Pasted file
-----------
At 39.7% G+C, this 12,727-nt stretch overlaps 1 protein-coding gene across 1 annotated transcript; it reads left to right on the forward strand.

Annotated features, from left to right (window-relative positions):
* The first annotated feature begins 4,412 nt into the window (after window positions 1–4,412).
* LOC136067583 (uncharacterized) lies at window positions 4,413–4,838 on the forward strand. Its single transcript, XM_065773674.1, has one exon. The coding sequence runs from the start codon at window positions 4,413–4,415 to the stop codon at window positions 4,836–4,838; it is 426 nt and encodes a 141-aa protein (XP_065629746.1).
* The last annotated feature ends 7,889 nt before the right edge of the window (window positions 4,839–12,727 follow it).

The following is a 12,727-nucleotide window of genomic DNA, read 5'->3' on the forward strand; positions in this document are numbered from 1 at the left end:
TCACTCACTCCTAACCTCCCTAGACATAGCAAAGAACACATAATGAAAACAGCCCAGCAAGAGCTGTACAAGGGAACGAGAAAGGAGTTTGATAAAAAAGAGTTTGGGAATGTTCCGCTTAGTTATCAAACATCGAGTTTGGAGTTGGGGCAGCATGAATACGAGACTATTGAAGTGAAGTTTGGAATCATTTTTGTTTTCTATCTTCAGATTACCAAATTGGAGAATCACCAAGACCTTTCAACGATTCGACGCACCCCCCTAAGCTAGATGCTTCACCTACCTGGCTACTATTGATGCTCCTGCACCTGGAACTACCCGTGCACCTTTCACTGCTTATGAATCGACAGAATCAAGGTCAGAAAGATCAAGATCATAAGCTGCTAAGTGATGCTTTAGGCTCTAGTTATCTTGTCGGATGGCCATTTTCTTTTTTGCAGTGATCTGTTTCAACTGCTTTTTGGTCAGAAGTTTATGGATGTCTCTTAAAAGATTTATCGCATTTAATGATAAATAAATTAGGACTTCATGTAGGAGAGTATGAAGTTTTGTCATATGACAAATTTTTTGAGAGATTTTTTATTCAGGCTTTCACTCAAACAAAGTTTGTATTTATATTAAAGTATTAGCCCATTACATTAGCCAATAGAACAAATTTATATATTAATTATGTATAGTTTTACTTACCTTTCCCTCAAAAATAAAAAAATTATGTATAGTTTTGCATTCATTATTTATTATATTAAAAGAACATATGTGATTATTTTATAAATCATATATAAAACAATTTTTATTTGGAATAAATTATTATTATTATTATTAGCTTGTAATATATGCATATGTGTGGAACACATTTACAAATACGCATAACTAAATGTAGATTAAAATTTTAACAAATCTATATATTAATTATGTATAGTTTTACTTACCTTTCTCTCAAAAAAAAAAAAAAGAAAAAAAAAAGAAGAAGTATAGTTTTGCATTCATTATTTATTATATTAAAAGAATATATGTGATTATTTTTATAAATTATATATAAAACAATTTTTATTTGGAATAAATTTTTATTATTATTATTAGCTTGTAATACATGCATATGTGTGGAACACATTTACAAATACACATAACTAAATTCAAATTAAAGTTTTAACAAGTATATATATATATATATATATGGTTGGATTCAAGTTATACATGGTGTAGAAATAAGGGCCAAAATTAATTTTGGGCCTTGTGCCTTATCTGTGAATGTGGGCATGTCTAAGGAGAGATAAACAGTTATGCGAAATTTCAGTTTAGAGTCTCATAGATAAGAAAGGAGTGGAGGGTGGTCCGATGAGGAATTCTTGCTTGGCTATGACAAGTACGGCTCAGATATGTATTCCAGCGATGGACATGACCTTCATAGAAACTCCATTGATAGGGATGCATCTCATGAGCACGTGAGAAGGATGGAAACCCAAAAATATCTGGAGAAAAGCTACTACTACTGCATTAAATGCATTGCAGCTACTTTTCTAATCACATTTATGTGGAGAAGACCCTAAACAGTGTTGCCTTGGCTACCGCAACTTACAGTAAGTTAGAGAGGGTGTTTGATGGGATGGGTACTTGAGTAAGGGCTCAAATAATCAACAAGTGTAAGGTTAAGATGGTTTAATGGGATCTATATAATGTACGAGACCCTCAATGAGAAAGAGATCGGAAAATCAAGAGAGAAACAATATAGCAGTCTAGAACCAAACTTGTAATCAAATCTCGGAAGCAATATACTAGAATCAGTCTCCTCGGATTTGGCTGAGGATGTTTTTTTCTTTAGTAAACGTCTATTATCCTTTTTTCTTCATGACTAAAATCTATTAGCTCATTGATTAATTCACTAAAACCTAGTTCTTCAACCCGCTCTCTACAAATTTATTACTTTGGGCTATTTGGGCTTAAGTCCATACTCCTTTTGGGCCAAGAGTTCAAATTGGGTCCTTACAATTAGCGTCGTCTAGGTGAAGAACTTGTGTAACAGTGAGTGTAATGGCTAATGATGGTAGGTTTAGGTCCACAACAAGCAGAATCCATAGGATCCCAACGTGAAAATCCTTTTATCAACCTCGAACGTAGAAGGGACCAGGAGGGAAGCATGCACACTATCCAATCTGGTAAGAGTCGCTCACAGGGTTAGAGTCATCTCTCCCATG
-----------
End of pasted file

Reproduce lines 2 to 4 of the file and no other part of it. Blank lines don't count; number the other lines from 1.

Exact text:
Annotated features, from left to right (window-relative positions):
* The first annotated feature begins 4,412 nt into the window (after window positions 1–4,412).
* LOC136067583 (uncharacterized) lies at window positions 4,413–4,838 on the forward strand. Its single transcript, XM_065773674.1, has one exon. The coding sequence runs from the start codon at window positions 4,413–4,415 to the stop codon at window positions 4,836–4,838; it is 426 nt and encodes a 141-aa protein (XP_065629746.1).